In 2013, India suffered its worst currency crisis in more than two decades but has regained the confidence of foreign investors in part after its current account deficit has narrowed sharply and its foreign exchange reserves hit a record high
Reserve Bank of India Governor Raghuram Rajan said extending the country's external debt maturities, implementing sound policies, and building up foreign exchange reserves were the best "firewall" to defend the country's economy.
"I think the real way we are trying to firewall the economy is, on the first hand, with good policies, including as I said, the moves on reforms that have been enacted recently," Rajan told TV channel CNBC in an interview that aired on Friday.
"The second is by trying to increase the maturity of our debt," he added. "We have substantially increased the maturity of debt, external debt that we owe. The third is we built-up reserves."
In 2013, India suffered its worst currency crisis in more than two decades but has regained the confidence of foreign investors in part after its current account deficit has narrowed sharply and its foreign exchange reserves hit a record high.
No reason for India govt to sell dollar bonds
There is "absolutely no reason" for the Indian government to borrow in dollars and the rest of the developing world must be careful not to become too reliant on foreign capital, Rajan said on Friday.
"I see no reason for the sovereign to issue dollar bonds across the world," said Rajan, speaking at an event at the Chicago Booth business school in London.
"When India can borrow freely and long-term in domestic currency, there is absolutely no reason for it to go out and start a dollar borrowing programme...We will continue to borrow locally."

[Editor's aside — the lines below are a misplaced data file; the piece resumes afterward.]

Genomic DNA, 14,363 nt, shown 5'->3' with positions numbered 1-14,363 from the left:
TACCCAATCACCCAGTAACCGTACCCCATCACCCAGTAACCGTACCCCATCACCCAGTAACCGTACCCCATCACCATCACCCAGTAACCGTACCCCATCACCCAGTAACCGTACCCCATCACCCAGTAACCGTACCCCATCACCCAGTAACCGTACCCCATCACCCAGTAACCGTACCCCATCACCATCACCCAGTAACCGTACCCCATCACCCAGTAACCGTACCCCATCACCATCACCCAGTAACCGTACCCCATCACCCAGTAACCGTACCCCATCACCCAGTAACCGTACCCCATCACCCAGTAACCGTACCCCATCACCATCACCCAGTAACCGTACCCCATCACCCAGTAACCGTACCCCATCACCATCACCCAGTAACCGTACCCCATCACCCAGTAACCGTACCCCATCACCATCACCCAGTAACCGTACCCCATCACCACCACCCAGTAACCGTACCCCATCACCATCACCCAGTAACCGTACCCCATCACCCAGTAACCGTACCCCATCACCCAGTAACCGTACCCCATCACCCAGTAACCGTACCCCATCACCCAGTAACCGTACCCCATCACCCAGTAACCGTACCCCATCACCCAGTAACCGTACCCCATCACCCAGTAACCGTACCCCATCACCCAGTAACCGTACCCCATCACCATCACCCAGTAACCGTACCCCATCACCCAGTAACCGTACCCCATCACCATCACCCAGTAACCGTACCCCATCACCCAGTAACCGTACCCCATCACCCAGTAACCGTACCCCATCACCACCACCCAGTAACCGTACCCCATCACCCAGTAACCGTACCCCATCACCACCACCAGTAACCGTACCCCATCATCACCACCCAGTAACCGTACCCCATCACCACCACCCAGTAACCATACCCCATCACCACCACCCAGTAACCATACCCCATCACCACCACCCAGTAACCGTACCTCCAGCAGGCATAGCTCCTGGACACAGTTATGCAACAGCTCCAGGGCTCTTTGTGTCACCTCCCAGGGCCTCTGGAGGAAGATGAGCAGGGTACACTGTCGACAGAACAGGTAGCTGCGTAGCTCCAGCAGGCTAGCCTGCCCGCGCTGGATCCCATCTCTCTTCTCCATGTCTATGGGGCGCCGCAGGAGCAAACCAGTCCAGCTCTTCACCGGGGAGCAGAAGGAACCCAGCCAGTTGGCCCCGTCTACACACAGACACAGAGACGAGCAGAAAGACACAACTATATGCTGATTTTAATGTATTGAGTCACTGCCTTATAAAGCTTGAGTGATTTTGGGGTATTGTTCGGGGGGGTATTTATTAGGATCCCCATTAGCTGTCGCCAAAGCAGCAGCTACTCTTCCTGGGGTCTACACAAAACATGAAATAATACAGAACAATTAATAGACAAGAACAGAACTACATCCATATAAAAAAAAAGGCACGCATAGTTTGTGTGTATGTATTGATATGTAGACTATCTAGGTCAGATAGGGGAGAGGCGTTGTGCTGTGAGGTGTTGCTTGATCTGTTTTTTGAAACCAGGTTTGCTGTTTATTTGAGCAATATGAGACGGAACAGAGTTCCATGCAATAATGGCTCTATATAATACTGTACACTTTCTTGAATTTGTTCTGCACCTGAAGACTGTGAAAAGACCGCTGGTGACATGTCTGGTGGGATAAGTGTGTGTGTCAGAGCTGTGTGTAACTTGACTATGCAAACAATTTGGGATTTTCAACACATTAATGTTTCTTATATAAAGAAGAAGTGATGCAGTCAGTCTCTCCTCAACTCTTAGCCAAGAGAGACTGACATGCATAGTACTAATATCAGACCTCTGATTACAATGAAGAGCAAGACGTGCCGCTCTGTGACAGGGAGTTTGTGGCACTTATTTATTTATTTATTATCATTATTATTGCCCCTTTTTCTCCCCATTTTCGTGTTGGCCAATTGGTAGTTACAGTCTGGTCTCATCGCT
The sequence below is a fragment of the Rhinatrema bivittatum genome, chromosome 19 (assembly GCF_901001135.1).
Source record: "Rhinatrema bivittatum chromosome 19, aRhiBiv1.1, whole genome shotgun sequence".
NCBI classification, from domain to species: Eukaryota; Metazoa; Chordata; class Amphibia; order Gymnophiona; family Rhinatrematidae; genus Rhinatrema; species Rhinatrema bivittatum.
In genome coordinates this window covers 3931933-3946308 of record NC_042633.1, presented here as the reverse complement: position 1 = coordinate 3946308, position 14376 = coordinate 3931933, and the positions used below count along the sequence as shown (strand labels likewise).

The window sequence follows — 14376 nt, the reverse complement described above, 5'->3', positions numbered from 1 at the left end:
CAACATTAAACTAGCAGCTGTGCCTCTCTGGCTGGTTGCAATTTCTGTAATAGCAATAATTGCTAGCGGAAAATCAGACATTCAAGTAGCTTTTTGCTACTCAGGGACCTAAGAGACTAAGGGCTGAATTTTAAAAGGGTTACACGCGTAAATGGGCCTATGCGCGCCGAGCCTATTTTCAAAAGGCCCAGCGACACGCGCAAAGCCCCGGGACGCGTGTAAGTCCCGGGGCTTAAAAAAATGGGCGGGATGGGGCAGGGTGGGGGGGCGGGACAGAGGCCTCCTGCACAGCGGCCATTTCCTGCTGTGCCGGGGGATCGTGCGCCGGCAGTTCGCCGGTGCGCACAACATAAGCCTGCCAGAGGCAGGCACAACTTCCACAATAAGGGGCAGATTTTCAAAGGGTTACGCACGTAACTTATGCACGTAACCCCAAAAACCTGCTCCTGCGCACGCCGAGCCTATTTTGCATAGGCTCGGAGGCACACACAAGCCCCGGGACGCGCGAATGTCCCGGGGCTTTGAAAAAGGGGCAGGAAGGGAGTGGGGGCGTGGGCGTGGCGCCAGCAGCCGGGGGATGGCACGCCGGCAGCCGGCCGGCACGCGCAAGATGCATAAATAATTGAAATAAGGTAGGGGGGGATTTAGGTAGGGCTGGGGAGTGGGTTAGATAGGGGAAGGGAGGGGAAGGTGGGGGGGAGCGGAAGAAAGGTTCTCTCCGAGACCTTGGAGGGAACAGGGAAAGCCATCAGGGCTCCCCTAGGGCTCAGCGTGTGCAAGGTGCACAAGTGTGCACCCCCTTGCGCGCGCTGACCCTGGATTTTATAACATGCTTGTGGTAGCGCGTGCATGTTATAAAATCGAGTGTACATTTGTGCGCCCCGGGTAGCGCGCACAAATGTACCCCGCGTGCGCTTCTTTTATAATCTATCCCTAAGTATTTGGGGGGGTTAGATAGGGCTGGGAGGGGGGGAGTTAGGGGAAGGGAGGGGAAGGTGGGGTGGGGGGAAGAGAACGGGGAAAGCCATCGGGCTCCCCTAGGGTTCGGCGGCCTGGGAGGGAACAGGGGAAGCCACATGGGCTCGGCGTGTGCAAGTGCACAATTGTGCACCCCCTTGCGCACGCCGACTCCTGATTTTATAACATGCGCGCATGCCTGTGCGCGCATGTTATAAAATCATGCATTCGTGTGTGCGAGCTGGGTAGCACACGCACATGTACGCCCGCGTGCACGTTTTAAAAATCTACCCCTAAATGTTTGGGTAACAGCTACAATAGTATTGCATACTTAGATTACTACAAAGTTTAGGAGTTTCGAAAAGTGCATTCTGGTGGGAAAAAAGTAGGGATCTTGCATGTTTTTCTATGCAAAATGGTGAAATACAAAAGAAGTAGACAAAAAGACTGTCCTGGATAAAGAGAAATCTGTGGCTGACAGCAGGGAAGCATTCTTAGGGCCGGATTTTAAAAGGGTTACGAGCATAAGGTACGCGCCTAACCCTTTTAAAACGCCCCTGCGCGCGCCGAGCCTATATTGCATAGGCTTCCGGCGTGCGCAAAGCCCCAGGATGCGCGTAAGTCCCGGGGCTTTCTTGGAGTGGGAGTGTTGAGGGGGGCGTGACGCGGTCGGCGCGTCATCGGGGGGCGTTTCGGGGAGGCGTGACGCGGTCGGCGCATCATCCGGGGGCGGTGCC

He said many developing countries had already started feeling the consequences of too much borrowing in hard currency.
"The lesson for all of us is make sure you get fundamentals right and don't get too reliant on foreign capital... it's not something critical to (India's) development," he added.
Rajan also said foreign investors would continue to get more access to Indian rupee bond markets.
"We have been increasing that (quota) every six months and as we feel more confident about the pace of the economy and the prospects for the global economy and no surprises, we will look at that."
Indian core inflation remains sticky and a bit higher than policymakers would like to see, Reserve Bank of India governor Raghuram Rajan said on Friday.
"Broadly core inflation has a been fairly sticky, a bit higher than we would want. It hasn't moved up and down. We will continue on the task of anchoring expectations," Rajan said, speaking at an event at the Chicago Booth business school in London.
Rajan also said India was in the midst of a slow recovery though there were signs of faster growth, with possible acceleration coming from a good monsoon.
He added that a banking sector clean up was underway and with the help of a bankruptcy law recently passed by parliament, the country's banks would have room to lend to the economy.